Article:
Principal components analysis was carried out on 13 morphological dimensions collected in the first phase of the Québec Family Study (weight, height, fat mass (FM), fat-free mass (FFM), body surface area, six skinfolds, arm and calf girths). The first four principal components (PCs) account for 85.9% of the total phenotypic variance in the anthropometric dimensions. The first PC has almost equal loadings on the 13 variables, indicating its role as an overall body size and adiposity measure. This interpretation is supported by its high intraindividual correlations with other composite indices such as the BMI and sum of six skinfolds (SF6). An interesting finding compared to other studies dealing with PCs of only skinfolds is that the second component appears to contrast measures of body fat with those that are fat free or that represent overall body size, thus indexing a different dimension to the fat patterning. It explains 17% of the total phenotypic variance. The commonly observed component for the trunk-extremity contrast is represented as the fourth principal component. The third component primarily indexes height, although an extremity-trunk contrast is also weakly represented. Together, the 3rd and 4th components explain ∼10% of the total variance. The intraindividual correlation of PC3 with the trunk-extremity skinfold ratio (TER) is moderately negative (-0.307), whereas that of PC4 is highly positive (0.764). Analysis of familial correlations (parent-offspring and sibling) shows that the familial effect (transmissibility) ranges 0.43-0.75 for the first four PCs. The lack of significant spouse correlation for most of the PCs suggests that these familial effects may be primarily genetic.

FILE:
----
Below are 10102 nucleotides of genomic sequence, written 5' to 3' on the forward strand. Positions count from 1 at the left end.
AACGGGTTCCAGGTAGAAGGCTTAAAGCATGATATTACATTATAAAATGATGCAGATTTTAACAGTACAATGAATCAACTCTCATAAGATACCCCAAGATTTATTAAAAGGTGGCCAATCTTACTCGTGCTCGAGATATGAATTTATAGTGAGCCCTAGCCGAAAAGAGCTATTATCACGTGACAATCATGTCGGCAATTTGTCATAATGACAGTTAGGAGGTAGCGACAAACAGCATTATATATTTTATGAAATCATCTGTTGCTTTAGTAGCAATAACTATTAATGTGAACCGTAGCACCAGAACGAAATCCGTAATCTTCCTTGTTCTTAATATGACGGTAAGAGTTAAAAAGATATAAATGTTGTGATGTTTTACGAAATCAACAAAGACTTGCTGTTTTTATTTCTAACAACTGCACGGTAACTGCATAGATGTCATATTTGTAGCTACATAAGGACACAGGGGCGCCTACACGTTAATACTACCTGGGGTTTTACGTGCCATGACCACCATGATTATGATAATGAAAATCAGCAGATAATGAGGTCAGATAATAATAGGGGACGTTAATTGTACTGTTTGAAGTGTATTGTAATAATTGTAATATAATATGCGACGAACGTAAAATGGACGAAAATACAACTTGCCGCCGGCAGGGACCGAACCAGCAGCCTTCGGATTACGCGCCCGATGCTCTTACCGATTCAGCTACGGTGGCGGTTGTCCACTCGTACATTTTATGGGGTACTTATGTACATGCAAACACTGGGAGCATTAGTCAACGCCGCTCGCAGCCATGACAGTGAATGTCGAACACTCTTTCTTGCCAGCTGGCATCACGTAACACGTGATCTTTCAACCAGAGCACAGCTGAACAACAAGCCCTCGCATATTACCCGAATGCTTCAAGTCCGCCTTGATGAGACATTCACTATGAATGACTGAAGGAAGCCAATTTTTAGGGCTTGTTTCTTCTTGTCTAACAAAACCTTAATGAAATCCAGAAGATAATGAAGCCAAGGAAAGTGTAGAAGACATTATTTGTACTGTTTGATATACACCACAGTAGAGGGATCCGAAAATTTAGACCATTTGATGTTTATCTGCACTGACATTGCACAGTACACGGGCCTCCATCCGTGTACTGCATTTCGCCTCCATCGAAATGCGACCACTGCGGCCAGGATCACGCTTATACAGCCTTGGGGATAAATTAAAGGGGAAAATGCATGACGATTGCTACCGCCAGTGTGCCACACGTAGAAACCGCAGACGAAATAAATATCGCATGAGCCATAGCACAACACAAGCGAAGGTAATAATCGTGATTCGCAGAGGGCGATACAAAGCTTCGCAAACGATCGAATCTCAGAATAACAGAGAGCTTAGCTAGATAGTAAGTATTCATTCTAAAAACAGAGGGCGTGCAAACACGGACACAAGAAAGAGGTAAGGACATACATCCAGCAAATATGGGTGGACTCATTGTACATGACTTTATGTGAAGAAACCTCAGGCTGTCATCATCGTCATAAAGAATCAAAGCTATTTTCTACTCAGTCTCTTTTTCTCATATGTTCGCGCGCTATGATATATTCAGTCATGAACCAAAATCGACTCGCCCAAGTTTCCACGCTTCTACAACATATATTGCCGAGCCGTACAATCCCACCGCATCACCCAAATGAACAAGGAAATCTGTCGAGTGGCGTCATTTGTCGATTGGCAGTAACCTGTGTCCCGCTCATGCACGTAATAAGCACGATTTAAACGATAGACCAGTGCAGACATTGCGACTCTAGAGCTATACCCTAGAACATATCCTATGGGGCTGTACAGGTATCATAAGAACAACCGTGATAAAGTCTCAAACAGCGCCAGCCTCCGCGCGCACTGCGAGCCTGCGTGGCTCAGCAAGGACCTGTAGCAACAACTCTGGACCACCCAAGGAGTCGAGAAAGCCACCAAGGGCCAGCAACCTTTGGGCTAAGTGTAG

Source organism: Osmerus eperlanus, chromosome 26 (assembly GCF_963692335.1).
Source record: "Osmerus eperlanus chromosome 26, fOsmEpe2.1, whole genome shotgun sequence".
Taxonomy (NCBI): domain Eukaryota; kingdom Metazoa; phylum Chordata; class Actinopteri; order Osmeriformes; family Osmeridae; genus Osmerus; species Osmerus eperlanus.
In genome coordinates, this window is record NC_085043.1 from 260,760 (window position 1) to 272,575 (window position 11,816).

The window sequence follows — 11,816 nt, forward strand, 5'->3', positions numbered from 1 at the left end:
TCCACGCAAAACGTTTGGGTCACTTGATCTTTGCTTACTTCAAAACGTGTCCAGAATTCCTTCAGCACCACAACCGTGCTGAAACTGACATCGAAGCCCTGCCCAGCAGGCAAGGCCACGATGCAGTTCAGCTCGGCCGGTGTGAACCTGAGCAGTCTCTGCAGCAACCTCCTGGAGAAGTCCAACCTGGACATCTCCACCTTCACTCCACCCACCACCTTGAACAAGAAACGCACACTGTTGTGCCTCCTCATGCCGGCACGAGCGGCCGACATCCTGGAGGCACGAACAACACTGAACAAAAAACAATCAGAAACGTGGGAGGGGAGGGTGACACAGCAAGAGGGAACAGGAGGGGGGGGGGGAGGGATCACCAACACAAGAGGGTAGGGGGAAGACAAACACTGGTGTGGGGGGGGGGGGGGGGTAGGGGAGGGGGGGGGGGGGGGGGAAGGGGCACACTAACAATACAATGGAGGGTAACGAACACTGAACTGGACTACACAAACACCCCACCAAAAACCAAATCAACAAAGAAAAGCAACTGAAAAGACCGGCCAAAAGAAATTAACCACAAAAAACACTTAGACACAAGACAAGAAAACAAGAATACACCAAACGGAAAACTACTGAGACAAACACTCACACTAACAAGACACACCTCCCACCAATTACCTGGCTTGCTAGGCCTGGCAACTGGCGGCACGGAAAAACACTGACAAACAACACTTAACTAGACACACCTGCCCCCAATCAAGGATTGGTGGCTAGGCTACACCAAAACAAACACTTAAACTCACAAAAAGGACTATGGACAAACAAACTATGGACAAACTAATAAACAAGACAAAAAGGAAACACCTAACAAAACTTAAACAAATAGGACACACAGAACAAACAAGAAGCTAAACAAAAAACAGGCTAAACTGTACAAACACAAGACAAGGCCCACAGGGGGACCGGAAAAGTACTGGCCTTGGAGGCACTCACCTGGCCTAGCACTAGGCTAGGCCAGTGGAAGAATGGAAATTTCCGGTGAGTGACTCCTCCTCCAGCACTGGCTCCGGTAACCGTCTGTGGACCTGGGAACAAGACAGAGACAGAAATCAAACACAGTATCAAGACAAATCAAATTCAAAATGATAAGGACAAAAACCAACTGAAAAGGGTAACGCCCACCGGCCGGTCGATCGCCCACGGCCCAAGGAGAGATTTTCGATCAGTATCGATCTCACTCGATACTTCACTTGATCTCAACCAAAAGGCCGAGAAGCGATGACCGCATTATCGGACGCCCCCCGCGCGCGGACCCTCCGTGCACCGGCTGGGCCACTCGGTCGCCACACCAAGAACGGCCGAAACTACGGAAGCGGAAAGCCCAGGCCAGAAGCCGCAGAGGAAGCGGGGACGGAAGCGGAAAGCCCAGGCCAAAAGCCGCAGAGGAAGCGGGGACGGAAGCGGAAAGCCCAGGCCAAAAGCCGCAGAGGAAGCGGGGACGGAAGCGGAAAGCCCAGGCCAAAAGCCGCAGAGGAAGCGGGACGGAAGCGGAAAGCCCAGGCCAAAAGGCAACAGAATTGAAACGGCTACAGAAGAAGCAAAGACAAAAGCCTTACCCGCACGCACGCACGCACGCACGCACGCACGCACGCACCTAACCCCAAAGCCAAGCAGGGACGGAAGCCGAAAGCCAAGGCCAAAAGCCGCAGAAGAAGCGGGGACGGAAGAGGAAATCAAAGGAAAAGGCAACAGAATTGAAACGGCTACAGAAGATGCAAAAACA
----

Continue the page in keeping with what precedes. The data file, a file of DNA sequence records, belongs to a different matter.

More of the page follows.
|Number of pages||9|
|Journal||American Journal of Human Biology|
|State||Published - Jan 1 1997|